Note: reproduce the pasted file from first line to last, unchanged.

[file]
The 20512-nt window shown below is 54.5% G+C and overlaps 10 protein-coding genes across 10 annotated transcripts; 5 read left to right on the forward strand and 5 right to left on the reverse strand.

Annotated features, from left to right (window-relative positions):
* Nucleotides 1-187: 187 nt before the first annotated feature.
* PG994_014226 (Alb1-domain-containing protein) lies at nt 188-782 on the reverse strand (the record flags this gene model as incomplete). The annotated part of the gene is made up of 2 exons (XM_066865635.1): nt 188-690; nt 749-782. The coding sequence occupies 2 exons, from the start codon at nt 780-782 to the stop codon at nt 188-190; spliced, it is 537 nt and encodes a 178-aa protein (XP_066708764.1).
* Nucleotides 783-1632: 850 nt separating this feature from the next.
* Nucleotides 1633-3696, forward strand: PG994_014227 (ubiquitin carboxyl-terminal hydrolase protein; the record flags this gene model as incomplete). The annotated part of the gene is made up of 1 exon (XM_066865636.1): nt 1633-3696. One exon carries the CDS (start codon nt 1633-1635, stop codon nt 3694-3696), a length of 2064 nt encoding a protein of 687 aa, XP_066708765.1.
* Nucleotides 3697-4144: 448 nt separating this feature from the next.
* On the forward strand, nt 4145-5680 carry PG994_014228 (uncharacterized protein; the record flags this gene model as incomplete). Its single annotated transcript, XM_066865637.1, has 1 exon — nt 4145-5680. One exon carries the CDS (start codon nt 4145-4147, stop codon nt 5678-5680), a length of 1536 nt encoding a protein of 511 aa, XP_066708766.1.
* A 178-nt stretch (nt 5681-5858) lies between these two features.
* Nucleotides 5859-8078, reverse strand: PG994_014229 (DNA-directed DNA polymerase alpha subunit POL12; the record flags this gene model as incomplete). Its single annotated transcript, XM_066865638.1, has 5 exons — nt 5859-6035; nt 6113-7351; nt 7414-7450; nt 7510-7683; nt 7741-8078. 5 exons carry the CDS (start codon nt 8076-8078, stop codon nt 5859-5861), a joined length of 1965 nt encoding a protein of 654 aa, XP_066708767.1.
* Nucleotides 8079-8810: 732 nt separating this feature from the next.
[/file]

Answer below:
The 20512-nt window shown below is 54.5% G+C and overlaps 10 protein-coding genes across 10 annotated transcripts; 5 read left to right on the forward strand and 5 right to left on the reverse strand.

Annotated features, from left to right (window-relative positions):
* Nucleotides 1-187: 187 nt before the first annotated feature.
* PG994_014226 (Alb1-domain-containing protein) lies at nt 188-782 on the reverse strand (the record flags this gene model as incomplete). The annotated part of the gene is made up of 2 exons (XM_066865635.1): nt 188-690; nt 749-782. The coding sequence occupies 2 exons, from the start codon at nt 780-782 to the stop codon at nt 188-190; spliced, it is 537 nt and encodes a 178-aa protein (XP_066708764.1).
* Nucleotides 783-1632: 850 nt separating this feature from the next.
* Nucleotides 1633-3696, forward strand: PG994_014227 (ubiquitin carboxyl-terminal hydrolase protein; the record flags this gene model as incomplete). The annotated part of the gene is made up of 1 exon (XM_066865636.1): nt 1633-3696. One exon carries the CDS (start codon nt 1633-1635, stop codon nt 3694-3696), a length of 2064 nt encoding a protein of 687 aa, XP_066708765.1.
* Nucleotides 3697-4144: 448 nt separating this feature from the next.
* On the forward strand, nt 4145-5680 carry PG994_014228 (uncharacterized protein; the record flags this gene model as incomplete). Its single annotated transcript, XM_066865637.1, has 1 exon — nt 4145-5680. One exon carries the CDS (start codon nt 4145-4147, stop codon nt 5678-5680), a length of 1536 nt encoding a protein of 511 aa, XP_066708766.1.
* A 178-nt stretch (nt 5681-5858) lies between these two features.
* Nucleotides 5859-8078, reverse strand: PG994_014229 (DNA-directed DNA polymerase alpha subunit POL12; the record flags this gene model as incomplete). Its single annotated transcript, XM_066865638.1, has 5 exons — nt 5859-6035; nt 6113-7351; nt 7414-7450; nt 7510-7683; nt 7741-8078. 5 exons carry the CDS (start codon nt 8076-8078, stop codon nt 5859-5861), a joined length of 1965 nt encoding a protein of 654 aa, XP_066708767.1.
* Nucleotides 8079-8810: 732 nt separating this feature from the next.